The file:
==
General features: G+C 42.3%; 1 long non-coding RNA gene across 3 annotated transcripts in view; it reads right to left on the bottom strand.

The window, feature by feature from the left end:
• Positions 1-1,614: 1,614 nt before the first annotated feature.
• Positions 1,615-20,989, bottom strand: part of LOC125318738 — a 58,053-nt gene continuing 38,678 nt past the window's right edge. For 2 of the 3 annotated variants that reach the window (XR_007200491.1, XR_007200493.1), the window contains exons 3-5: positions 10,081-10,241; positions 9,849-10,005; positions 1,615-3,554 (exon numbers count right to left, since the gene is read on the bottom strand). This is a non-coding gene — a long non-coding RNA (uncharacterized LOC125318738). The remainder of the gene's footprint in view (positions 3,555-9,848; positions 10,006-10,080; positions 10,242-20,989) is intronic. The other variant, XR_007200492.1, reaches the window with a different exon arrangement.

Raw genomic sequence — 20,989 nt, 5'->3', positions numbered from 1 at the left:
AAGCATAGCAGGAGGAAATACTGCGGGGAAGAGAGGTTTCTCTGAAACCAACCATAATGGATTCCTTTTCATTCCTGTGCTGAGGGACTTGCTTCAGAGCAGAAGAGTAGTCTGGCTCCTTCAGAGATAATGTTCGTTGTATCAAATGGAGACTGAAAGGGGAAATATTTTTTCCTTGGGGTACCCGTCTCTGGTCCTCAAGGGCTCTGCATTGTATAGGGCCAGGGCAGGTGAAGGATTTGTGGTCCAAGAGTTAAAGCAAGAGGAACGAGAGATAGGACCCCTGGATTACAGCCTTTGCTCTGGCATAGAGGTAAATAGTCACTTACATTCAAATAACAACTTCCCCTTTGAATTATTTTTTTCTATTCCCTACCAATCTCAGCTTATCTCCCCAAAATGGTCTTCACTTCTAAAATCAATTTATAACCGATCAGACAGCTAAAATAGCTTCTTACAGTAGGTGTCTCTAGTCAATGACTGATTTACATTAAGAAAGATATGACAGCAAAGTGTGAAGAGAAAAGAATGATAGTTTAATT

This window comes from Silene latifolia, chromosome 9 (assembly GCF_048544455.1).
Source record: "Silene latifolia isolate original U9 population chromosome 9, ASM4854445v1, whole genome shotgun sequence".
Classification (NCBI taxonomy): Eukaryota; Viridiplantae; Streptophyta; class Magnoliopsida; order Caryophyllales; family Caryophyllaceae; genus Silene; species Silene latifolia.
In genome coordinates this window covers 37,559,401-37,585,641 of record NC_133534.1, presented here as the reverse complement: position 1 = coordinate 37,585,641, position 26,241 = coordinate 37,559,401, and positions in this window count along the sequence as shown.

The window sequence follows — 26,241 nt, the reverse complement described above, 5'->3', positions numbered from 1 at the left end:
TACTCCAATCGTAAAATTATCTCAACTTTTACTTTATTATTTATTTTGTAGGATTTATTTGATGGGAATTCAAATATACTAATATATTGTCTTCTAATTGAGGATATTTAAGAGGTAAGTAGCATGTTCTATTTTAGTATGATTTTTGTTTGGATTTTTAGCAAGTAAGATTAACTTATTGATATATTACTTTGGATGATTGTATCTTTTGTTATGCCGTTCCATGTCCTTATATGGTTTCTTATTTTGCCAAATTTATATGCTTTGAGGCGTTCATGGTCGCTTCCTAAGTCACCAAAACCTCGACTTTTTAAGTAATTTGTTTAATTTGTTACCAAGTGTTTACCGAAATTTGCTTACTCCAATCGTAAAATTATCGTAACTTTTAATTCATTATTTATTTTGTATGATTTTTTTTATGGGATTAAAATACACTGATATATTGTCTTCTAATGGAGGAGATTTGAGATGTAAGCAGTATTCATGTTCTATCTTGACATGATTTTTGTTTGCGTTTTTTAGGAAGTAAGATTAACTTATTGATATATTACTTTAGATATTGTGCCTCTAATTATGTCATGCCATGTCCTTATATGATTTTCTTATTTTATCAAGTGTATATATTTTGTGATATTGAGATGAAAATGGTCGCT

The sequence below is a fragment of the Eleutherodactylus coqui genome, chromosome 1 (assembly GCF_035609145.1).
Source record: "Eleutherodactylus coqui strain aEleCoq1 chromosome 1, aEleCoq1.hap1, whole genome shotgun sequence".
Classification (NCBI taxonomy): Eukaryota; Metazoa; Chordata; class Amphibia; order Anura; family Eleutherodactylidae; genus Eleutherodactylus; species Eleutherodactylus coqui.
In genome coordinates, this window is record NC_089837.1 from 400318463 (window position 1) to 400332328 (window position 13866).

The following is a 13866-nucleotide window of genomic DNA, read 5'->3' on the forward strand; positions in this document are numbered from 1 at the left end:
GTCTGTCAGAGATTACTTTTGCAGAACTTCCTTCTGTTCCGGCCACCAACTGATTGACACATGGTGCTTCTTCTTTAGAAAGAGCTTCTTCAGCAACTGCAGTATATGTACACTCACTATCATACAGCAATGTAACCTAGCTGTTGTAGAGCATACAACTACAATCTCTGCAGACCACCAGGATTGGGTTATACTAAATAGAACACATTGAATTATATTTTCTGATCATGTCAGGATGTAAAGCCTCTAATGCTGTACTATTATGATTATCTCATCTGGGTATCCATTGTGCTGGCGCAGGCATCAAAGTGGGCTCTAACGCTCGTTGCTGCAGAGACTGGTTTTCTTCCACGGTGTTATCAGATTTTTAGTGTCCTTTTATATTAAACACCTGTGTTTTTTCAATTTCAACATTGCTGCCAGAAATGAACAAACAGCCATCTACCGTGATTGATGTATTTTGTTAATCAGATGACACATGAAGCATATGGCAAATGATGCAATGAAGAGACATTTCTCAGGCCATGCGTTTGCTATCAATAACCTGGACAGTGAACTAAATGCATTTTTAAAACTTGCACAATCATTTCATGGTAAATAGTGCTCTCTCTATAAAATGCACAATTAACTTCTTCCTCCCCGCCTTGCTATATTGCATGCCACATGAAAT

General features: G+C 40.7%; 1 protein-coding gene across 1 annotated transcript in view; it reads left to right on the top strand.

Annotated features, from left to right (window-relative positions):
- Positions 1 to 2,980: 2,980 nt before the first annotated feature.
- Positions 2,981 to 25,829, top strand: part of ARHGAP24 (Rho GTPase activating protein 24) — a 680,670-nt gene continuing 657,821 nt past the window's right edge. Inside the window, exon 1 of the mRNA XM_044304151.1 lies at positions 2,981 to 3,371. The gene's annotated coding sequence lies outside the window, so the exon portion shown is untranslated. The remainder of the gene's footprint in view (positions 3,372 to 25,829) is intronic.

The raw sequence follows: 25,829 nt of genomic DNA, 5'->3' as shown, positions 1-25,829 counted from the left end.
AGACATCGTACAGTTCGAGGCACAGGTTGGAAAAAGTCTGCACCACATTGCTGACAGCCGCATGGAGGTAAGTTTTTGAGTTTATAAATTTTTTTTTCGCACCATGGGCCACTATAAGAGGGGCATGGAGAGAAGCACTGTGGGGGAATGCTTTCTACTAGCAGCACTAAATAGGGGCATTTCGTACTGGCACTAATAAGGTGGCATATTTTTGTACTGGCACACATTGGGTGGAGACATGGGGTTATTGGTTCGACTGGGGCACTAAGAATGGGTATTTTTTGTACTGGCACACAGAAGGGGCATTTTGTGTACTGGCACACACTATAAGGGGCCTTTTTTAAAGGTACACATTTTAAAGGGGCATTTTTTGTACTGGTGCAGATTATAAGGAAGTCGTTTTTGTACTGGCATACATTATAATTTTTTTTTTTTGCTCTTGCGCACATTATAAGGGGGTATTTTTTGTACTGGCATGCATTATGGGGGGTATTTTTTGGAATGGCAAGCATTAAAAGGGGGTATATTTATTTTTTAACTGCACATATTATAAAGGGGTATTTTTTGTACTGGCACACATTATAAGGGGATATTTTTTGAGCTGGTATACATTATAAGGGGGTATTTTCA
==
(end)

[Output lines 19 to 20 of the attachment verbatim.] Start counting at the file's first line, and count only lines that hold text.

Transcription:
General features: G+C 40.7%; 1 protein-coding gene across 1 annotated transcript in view; it reads left to right on the top strand.

Annotated features, from left to right (window-relative positions):